Creating the correct Cube structure
Posted by Vladimir Lyutetsky on 26 November 2009 02:46 PM
Recently one of our regular customers called our tech support complaining of the Direct-version's slow performance: an OLAP-slice of a thousand rows and a few columns took several minutes to get calculated.
A Few Things about Data Sources
The vast majority of the desktop-OLAP clients currently at the market are able to process just one table as data source, while the real data for OLAP-analysis is spread among several ones (for the details of OLAP-data schemas see here).
A Few Things about Cube Structure Elements
Any OLAP-report consists of two basic parts: the headers area and the data (fact) area. The fact area contains measures, the headers area - dimensions, hierarchies (Parent-Child, multilevel and flat), and attributes. In general, the structure of the RadarCube Direct elements looks like the elements structure conventional for Microsoft Analysis Services, so if you're acquainted with that, just skip this part and go on reading from the next chapter. However, for those, whose mind has not yet been clouded with the professional OLAP-vocabulary, I'm going to brief you:
Flat and Multilevel Hierarchies
Let's assume we have a couple of tables, describing products: Products and Categories - related by a foreign key:
In this case, in the Cube Editor, we'll create two flat (attribute) hierarchies ("Categories" and "Products") and one multilevel ("Categories-Products") that will combine the flat ones. So, as a result we'll get the following:
In this case, the root node of the Cube Structure Tree is the "Products" dimension node. It's also worth mentioning that multilevel hierarchies may (even must) be created, if the fields that form them, are in the same table. For instance, there's a "Geography" table with the "Country" and "City" fields. It's obvious a city like, say, Seattle cannot be in several countries at the same time, like "USA", "UK" and "Canada". Hence, in this case the "Country" and "City" fields are interdependent and should be organized into a multilevel hierarchy "Country-City".
Parent-Child HierarchiesHierarchies of this type are created on the base of self-referencing tables. By the way, they cannot be created in case, when all OLAP-data are presented in the single table. So, for example, we have an "Employees" table with the data of the company workers. The self-referencing key in this case is the company organization structure. To create a Parent-Child hierarchy, you need to fill in the hierarchy properties marked by pink square in the Cube Editor.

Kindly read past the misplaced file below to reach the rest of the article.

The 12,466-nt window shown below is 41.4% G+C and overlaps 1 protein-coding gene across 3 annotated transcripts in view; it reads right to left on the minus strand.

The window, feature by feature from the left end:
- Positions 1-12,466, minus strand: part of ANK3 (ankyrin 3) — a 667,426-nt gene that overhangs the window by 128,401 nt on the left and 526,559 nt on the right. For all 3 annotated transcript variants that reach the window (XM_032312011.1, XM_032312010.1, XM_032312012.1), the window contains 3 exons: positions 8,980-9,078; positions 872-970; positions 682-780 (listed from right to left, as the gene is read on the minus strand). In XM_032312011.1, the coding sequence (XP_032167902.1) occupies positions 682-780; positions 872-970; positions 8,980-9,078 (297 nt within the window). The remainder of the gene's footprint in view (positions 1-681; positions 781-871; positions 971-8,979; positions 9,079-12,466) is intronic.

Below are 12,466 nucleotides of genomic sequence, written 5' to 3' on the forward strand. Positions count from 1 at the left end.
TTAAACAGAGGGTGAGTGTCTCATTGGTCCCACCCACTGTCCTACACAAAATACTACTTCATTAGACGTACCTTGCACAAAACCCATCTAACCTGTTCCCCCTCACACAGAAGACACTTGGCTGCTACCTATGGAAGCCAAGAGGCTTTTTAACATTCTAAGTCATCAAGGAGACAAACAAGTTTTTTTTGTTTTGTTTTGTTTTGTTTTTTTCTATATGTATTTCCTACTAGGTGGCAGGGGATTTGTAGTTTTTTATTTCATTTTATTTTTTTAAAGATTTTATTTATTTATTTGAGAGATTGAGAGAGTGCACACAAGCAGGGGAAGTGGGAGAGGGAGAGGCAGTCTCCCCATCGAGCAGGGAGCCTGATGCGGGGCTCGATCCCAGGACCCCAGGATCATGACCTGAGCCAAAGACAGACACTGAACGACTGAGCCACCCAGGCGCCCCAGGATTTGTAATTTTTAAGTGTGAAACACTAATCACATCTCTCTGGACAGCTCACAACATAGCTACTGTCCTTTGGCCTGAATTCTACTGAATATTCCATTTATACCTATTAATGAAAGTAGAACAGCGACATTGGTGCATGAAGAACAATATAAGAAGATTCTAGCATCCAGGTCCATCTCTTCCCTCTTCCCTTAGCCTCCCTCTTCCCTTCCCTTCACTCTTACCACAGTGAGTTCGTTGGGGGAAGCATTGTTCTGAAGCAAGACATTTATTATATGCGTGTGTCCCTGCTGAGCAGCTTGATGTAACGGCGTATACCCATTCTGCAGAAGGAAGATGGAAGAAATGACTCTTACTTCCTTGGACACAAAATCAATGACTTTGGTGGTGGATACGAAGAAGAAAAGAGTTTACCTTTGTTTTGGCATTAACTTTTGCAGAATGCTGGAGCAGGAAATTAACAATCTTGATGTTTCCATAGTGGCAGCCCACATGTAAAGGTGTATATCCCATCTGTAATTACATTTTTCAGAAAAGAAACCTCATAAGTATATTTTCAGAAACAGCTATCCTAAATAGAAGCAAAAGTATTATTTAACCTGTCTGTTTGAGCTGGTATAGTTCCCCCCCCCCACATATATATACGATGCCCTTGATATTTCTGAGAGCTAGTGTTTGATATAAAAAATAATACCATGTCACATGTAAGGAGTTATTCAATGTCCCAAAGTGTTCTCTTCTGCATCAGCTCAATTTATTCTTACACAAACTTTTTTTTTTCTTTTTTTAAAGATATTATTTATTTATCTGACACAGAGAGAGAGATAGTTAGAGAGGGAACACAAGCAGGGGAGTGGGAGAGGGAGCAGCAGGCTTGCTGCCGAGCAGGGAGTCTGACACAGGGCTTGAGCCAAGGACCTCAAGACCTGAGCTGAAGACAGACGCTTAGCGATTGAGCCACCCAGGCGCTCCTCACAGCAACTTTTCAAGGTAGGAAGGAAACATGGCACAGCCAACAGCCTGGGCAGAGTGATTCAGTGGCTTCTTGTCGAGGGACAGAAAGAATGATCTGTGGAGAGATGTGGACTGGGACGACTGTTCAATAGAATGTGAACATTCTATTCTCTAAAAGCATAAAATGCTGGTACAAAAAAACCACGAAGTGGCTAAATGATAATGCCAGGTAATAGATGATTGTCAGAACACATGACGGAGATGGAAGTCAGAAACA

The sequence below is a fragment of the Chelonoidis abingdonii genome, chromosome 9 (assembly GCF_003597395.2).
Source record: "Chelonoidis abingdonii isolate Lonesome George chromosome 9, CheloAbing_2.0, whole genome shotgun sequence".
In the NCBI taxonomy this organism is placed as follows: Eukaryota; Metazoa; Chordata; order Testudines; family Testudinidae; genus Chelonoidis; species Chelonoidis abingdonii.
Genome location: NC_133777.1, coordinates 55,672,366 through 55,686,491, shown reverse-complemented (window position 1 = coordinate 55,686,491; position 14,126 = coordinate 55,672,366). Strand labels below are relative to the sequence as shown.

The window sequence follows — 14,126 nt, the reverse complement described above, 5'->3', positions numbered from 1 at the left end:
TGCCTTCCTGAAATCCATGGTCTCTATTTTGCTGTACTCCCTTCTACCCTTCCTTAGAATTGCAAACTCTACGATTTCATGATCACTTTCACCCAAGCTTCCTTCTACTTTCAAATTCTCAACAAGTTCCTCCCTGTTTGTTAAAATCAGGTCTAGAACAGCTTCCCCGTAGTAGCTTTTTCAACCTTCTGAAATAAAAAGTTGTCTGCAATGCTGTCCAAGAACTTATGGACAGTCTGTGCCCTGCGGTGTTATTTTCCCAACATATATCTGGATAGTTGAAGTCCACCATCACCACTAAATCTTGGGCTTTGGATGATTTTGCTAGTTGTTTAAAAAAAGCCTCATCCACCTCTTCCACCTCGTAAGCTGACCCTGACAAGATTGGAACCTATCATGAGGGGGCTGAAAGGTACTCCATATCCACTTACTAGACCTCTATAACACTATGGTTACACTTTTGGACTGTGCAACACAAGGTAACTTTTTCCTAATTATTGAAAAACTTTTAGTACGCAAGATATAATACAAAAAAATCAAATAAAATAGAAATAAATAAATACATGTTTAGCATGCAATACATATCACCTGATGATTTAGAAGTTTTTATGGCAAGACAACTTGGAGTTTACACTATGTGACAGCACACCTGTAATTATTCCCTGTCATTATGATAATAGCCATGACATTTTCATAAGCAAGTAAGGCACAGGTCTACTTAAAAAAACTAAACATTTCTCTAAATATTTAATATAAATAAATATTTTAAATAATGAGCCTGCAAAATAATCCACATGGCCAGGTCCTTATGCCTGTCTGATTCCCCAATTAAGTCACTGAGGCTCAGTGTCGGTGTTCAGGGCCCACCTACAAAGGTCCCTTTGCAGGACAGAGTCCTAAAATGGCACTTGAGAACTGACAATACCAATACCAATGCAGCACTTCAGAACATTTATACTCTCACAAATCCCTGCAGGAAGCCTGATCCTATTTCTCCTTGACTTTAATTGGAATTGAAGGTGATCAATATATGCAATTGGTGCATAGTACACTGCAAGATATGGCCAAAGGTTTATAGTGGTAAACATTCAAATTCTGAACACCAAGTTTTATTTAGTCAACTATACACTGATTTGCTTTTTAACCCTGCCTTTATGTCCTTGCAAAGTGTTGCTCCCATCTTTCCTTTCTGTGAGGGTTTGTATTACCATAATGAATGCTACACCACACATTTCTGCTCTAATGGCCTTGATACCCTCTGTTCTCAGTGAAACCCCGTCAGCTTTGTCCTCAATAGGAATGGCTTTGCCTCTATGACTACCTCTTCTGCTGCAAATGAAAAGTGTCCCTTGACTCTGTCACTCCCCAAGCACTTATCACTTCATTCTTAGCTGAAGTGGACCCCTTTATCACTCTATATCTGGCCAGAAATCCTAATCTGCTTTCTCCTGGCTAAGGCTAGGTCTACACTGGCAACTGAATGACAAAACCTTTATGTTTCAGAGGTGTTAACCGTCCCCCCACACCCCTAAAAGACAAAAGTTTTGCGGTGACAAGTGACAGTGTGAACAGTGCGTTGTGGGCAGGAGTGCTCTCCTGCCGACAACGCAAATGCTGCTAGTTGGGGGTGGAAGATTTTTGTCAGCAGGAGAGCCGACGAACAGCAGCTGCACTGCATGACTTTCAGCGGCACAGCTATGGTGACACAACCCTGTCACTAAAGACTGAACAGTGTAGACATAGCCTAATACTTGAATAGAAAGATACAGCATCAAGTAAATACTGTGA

As a result, the Parent-Child hierarchy in OLAP Grid will look like this:
In our "Employees" table, in addition to the EmployeeName field and the key fields, describing the hierarchical structure of the table, there're some auxiliary fields, like Address, City, Country, HomePhone etc. that contain additional personal information. In OLAP Grid it looks like this:
The attributes are created in the Cube Editor for any hierarchy from the flat hierarchies set in the same dimension. All that needs to be done here is creating a set of flat hierarchies in the dimension, and then choosing the one, you want to create attributes for, right-clicking it and selecting "Info attributes editor..." from the menu. In OLAP Grid switching on/off hierarchy attributes is available from the context menus of the Grid cells.
Guidelines for Creating a Fast Cube
So, here comes the crux of the matter - all this article was written for the sake of this paragraph, and all the things discussed above were to make it clear ;)
Clue #1: Create and use multilevel hierarchies, wherever possible. Analyze the data schema, locate the interdependent fields and make up multilevel hierarchies on their basis. Remember, RadarCube is able to process a multilevel hierarchy dozens times as fast as a set of flat lists that comprise it.
Now I can explain how I solved the Cube performance problem for our customer: